“At a time when democracy has been under assault in Europe, Trump has sided with anti-democratic leaders like Hungarian Prime Minister Viktor Orban over our genuine democratic friends such as German Chancellor Angela Merkel and Canadian Prime Minister Justin Trudeau. At the same time, Trump has been largely uncritical of authoritarian leaders such as North Korea’s Kim Jong-un, China’s Xi Jingping, and Russia’s Vladimir Putin. In effect, Trump has taken a carefully calibrated, bipartisan, and effective policy pursued by all our presidents (to embrace our allies and thwart our adversaries) and turned it on its head.”
While flying over the Mediterranean Sea, above international waters, a U.S. Navy P-8 Poseidon plane was intercepted three times by a Russian fighter. The U.S. Navy claims that on the second pass, the Russian fighter acted dangerously, making a high speed pass in front of the U.S. Navy plane.
“McCain has continued to best Trump in the nine months since his death as one man, with the passing of time, seems more and more a giant and the other…not. So, yeah, I agree with Trump’s chief of staff. There’s no way that young staffer should be fired or even disciplined. ‘We think it’s much ado about nothing,’ Mulvaney said on Fox News on Sunday. Oh, it’s much ado about something. But it’s not about a low-level staffer simply carrying out what he believes are the wishes of a president who has signaled what he wants with every postmortem dig at a dead man, every sign of disrespect, every egotistical outburst.”
The USS Abraham Lincoln strike group and a few B-52 bombers remain in the Gulf region as tension between the U.S. and Iran continues. A B-52 bomber and some aircraft from the strike group conducted an exercise together, simulating their response, should tensions with Iran escalate.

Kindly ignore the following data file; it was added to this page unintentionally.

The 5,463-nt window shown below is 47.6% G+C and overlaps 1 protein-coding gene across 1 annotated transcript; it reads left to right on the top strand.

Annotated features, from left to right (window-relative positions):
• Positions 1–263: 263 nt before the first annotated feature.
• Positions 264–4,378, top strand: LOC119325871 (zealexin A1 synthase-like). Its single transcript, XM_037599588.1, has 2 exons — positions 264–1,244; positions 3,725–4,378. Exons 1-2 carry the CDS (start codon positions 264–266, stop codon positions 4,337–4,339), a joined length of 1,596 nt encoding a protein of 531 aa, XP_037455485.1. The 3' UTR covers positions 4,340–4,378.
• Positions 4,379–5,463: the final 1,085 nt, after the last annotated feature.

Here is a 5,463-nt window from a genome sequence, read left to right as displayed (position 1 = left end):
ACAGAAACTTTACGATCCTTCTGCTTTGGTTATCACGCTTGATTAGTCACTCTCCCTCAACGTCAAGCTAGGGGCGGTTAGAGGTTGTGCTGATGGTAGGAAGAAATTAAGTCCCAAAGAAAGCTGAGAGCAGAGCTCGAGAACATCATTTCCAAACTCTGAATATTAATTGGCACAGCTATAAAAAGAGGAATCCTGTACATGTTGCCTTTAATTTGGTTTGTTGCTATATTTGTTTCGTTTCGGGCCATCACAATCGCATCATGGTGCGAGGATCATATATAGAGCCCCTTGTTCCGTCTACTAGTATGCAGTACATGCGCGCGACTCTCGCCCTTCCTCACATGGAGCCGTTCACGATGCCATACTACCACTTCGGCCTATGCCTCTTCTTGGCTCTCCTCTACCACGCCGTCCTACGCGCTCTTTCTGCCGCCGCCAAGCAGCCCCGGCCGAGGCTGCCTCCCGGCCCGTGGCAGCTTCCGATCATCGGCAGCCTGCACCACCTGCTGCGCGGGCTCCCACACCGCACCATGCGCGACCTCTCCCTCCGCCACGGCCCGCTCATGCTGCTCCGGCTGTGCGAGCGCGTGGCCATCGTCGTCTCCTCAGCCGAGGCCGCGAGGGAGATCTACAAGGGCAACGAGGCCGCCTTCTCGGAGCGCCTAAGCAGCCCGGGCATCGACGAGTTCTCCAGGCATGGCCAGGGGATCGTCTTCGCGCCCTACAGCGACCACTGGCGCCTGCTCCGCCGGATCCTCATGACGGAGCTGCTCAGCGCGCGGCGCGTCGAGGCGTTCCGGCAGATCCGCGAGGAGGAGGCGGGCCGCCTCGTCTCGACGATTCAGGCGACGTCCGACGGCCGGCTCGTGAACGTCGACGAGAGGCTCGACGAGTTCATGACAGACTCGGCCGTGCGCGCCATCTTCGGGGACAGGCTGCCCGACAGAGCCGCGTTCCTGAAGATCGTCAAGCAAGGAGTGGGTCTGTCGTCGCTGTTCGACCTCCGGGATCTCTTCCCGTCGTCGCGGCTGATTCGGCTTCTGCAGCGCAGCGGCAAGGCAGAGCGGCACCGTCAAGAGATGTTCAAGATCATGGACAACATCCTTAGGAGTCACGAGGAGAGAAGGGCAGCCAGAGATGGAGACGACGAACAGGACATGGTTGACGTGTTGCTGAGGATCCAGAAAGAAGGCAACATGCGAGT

While in Switzerland speaking on Iran, Sec. of State Mike Pompeo said “We are prepared to engage in a conversation with no preconditions.” Iran’s Foreign Minister Zarif responded saying that such talks are “not very likely.”
Israel struck Syrian artillery and aerial defenses in retaliation for rockets that were launched at Israeli-occupied Golan Heights. Syrian media reports that 3 Syrian soldiers were killed in the airstrikes.
Turkey made a deal with Russia to buy its S-400 missile system and insists that it will not back out of the deal. As the date to finalize the deal approaches, concerns over the consequences of the decision leave many high-level officials worried, and these worries have even reached as high as President Erdogan himself. Turkey has a lot to lose with this purchase, but through its words and the humiliation of going back on what one said, Turkey has backed itself into a tight corner.
Acting Defense Secretary Patrick Shanahan noted at a press conference in Singapore that China’s militarization efforts in the South China Sea are “excessive” for protecting Chinese interests. To demonstrate that international law and boundaries will be upheld, the U.S. regularly sails warships in international waters off the Chinese coast.
Naval officers were so concerned about hurting the commander-in-chief’s delicate fee-fees during his visit to Japan last weekend that they took steps to ensure that a warship named for a key Trump rival, the late Sen. John McCain, was kept out of his view. A U.S. Indo-Pacific Command official’s emailed instructions ahead of the visit included this directive: “USS John McCain needs to be out of sight.” Worse, officers with USS John McCain insignia on their uniforms were turned away from Trump’s address.